10 THINGS I LEARNED AS A ROOKIE TEAM COACH
1. It's More than Just a Robot
A FTC team is not just about building a robot and programming a few missions. Your team needs to define goals, it needs to have a business plan, members need to be able to spend time on connecting with the FIRST community, and you have to figure out how to inspire others to take up STEM as promoted by FIRST and FTC , even as you are figuring your way out as a rookie team. This just means that you need more members on the team than your typical FLL team. Also, since your team members are 7th graders or higher, they will have other commitments, and having redundancy on the team will help you get to the finish line.
2. You Need a Financial Plan
A FTC team requires a lot more money than a typical FLL team. The robot kit, the field kit, all of the motors and controllers will cost you a lot. Having a team with 9-10 people helps defray the costs. But having a business plan that allows you to raise money for the team is super critical. Fund raising is not a part time activity, so having a proper presentation, approaching sponsors and explaining why they should sponsor you (and having good business reasons as opposed to "Please help us because we are kids doing something good!") should be an important part of your business plan.
You will be ordering parts every week. Create a system that allows you to order things together as much as possible. Plan for a 5 day delay to get the parts you need for the next week. The build team has to take responsibility for ensuring that they have the parts they need every week.
3. Define Goals and Responsibilities
A large team needs members with clear roles and responsibilities. Make sure that these roles are decided at the very beginning, and that members know how to self organize and get things done.
Defining goals for every meeting and measuring yourselves against those is an important part of the learning experience for the team.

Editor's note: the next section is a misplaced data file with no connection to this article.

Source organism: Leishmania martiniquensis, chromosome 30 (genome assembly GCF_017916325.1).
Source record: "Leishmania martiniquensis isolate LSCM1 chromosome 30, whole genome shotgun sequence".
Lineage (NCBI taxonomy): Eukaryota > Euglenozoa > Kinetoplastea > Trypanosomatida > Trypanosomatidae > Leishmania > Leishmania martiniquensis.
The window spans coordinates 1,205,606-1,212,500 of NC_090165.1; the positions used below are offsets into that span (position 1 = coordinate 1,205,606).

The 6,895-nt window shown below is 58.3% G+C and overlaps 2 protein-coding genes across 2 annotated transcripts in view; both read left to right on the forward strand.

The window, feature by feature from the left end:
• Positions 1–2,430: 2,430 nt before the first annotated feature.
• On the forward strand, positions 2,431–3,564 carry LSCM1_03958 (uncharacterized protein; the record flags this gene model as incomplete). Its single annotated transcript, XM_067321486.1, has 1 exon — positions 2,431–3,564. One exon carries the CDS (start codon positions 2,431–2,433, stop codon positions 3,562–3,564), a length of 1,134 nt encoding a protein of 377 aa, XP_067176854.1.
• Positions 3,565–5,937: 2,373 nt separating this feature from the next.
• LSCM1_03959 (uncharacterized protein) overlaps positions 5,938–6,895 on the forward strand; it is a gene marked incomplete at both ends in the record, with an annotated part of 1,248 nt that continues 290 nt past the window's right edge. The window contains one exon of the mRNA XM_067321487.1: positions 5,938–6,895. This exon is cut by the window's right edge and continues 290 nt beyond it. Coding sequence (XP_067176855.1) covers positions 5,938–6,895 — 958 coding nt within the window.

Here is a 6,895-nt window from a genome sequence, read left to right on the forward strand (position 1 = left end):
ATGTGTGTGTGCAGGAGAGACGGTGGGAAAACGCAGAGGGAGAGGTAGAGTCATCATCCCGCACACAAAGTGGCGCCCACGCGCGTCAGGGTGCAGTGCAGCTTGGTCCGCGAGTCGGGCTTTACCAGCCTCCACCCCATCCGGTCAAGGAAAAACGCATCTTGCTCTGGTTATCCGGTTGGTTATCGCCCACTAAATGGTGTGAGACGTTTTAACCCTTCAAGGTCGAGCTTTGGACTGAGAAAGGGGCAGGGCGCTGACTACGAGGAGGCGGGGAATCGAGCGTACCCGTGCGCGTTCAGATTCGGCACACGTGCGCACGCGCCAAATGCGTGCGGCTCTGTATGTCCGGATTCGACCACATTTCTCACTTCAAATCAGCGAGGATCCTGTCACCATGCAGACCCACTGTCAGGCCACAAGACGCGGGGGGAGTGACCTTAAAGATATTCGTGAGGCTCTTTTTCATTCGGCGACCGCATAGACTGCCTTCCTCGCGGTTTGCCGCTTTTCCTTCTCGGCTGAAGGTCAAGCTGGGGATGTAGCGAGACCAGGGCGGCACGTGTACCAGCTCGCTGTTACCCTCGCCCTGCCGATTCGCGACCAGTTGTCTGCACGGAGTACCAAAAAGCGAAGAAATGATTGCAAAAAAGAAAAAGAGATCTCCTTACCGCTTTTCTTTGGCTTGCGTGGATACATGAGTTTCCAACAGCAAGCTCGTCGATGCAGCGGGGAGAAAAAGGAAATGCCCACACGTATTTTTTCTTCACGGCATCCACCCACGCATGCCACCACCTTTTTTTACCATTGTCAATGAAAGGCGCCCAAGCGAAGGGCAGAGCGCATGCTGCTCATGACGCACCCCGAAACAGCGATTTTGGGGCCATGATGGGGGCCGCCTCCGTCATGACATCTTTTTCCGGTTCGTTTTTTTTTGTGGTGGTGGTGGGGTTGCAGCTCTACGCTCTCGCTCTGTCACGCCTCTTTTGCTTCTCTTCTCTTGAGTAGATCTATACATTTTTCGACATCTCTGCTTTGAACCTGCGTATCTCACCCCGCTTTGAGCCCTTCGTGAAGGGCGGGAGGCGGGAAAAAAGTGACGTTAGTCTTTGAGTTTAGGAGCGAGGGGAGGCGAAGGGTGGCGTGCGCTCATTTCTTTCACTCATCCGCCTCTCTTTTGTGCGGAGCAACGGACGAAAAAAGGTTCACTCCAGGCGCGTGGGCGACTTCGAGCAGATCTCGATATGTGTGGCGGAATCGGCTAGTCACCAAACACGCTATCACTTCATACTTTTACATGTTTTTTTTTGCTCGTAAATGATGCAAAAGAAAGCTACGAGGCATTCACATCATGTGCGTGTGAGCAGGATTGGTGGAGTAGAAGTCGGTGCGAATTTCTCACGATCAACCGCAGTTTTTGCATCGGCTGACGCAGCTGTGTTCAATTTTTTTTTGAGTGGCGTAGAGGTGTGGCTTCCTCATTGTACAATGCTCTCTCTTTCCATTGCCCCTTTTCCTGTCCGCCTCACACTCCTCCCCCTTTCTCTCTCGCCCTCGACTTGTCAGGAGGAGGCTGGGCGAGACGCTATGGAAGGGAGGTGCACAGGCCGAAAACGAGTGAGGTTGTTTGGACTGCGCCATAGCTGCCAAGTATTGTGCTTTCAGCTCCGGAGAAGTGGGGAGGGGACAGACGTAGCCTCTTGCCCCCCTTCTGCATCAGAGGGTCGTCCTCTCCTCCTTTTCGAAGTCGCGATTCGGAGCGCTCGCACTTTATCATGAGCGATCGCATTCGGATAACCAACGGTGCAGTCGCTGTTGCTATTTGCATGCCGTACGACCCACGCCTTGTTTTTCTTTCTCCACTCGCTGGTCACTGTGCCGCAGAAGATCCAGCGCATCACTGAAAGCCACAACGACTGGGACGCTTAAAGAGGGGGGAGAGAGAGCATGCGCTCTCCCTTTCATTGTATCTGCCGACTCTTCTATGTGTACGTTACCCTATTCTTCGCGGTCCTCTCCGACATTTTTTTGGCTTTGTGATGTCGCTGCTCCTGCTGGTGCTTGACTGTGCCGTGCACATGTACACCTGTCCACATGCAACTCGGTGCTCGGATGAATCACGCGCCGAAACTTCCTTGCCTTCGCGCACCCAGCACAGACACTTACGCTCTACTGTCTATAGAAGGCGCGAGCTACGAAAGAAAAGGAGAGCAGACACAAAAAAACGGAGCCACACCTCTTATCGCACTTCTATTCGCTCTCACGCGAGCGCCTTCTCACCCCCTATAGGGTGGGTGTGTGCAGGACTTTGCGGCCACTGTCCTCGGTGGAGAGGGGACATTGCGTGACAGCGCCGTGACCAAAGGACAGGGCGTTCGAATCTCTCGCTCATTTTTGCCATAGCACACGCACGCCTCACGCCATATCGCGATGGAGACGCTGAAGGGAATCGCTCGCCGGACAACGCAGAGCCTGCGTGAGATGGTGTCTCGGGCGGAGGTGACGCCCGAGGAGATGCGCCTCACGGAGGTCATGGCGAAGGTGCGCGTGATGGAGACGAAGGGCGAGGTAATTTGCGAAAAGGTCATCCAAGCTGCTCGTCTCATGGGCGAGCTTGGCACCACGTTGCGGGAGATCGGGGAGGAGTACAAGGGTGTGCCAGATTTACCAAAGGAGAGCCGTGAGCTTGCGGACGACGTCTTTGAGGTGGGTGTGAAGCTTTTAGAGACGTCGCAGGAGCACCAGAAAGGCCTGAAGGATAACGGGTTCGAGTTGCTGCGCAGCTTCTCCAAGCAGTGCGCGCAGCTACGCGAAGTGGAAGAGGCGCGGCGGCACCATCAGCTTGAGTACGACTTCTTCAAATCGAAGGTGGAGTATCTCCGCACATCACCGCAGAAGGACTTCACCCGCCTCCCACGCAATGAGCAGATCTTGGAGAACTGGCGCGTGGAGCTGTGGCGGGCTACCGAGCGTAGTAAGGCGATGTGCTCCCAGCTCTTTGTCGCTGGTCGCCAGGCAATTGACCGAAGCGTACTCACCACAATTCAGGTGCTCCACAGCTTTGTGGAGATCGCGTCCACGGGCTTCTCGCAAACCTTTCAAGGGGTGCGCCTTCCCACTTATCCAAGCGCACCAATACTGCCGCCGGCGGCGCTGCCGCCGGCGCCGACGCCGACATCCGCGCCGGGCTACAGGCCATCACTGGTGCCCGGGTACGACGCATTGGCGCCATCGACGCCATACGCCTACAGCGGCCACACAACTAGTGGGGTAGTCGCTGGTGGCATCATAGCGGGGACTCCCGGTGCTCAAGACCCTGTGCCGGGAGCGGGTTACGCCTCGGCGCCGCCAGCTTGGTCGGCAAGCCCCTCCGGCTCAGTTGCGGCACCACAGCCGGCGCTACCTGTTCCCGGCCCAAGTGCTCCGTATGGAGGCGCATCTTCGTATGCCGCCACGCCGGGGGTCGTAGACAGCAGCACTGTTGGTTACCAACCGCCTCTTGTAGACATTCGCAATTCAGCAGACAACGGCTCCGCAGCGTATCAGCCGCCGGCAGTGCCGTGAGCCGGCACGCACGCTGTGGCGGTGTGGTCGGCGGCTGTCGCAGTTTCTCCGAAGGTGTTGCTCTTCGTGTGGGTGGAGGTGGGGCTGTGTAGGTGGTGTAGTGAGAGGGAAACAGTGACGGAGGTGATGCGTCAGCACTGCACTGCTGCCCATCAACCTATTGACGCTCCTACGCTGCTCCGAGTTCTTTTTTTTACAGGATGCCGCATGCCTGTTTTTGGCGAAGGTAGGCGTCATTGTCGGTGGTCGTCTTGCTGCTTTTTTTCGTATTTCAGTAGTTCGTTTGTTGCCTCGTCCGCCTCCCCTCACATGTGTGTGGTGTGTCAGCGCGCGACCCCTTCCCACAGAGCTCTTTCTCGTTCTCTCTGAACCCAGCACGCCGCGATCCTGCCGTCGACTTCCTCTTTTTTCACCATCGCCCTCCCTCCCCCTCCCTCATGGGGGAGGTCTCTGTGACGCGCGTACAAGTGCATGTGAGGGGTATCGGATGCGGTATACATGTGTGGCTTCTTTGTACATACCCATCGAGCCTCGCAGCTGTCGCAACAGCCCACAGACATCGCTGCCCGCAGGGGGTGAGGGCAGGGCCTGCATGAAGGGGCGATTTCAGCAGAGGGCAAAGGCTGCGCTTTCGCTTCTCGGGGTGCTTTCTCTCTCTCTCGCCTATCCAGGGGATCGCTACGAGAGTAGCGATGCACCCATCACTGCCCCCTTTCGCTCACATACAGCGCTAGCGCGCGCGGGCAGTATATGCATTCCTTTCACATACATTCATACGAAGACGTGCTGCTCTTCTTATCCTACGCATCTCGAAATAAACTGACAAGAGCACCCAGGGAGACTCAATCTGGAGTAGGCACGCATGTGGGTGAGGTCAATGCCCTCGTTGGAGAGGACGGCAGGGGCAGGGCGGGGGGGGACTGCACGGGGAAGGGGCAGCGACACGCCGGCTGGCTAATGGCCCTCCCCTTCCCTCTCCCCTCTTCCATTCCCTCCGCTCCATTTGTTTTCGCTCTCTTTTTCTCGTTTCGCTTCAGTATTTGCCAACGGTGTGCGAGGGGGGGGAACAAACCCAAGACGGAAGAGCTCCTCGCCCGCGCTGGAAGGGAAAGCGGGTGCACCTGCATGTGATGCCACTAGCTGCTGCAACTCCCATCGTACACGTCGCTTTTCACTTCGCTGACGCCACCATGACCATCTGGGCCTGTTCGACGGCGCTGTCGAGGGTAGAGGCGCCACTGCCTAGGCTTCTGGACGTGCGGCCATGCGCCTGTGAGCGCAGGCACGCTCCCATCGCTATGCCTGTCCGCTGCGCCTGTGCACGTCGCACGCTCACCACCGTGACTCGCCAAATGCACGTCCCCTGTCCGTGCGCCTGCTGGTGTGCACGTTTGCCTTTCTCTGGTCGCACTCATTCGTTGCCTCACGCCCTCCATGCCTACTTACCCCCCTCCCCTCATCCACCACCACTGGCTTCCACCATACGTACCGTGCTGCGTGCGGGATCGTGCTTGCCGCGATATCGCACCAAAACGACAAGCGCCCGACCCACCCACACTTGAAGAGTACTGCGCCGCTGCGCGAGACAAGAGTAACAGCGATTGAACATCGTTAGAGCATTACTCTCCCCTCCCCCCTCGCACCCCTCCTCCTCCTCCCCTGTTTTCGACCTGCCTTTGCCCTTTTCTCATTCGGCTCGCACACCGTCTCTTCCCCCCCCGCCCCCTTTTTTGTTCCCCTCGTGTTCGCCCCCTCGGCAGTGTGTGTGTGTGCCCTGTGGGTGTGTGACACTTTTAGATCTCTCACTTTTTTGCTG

4. Important Resources
Keep track of these sites. You will need them all:
www.revrobotics.com - Electronics
www.servocity.com - Actobotics parts and a lot of things
www.pitsco.com - Tools
www.andymark.com - Motors
www.gobilda.com - Servos and tools
Your team will also need to familiarize yourself with two tools, a drill press and a band saw.
You will need to pick a kit to build a robot. There are multiple choices. We found Actobotics to be a very good solution.
5. Make an Impact
Outreach is important. It will take time. Have an adult who will own it and drive it. Outreach includes talking to other teams, meeting with experts, inspiring youngsters, mentoring other teams and making a difference in the community through systematic planned volunteering
Ally with a non-profit. A 4-H club or a 50-1 (c) that receives matching funds. It can help with your outreach, because the non profit may give you opportunities to do that, and, equally important, the parents can use tax deductible funds for FTC.
6. FTC-Friendly Programming Tools
OnBot is a perfectly good environment to write your programs the first year. Android Studio can come next year. PTC is a great tool, but focus on building a working robot first.
7. Mentors Matter
Find a mentor or multiple mentors. Starting a team is like running a startup, especially if the coach and team members have never been part of an FTC team before. It is hard, but you will learn a lot and your team members will grow faster than they possibly can, if they have joined an established team.
8. Important Tools/Things to Remember
You need to have a set of tools (Harbor freight is a good place). You need to ensure that you have at least half the playing field setup. Otherwise, it will be hard to work on the autonomous portions of the mission.
Sweat the small things. Safety glasses, regular robot inspection and weight checks will reduce the scope for surprises.
**The Engineering Notebook is extremely important and it will take a lot of your time. And it won't be popular initially. **
9. Reach Out for More Help
You can reach out to Servocity and ask them for specific help, and they will respond to you. You can also post questions on various forums and people will help you. But the biggest help you will come from teams in your neighborhood. For us, Shishir Rao from Revamped Robotics has been a willing and able supporter who has helped us every time
10. Be Patient, and Build Your Team
Team members will spend a lot of time working with each other. Do not hesitate to have some team building activities at the outset. Lay out the working rules. Respect, trust and treating others with kindness are good rules to have on a team.
Working long hours, and staying focused every weekend is what is in your future. Make it fun for everyone. You will be a better team, a longer team.
Every child is different. They learn at different rates. Respect that and help them along the way, and you will have a rewarding time doing this.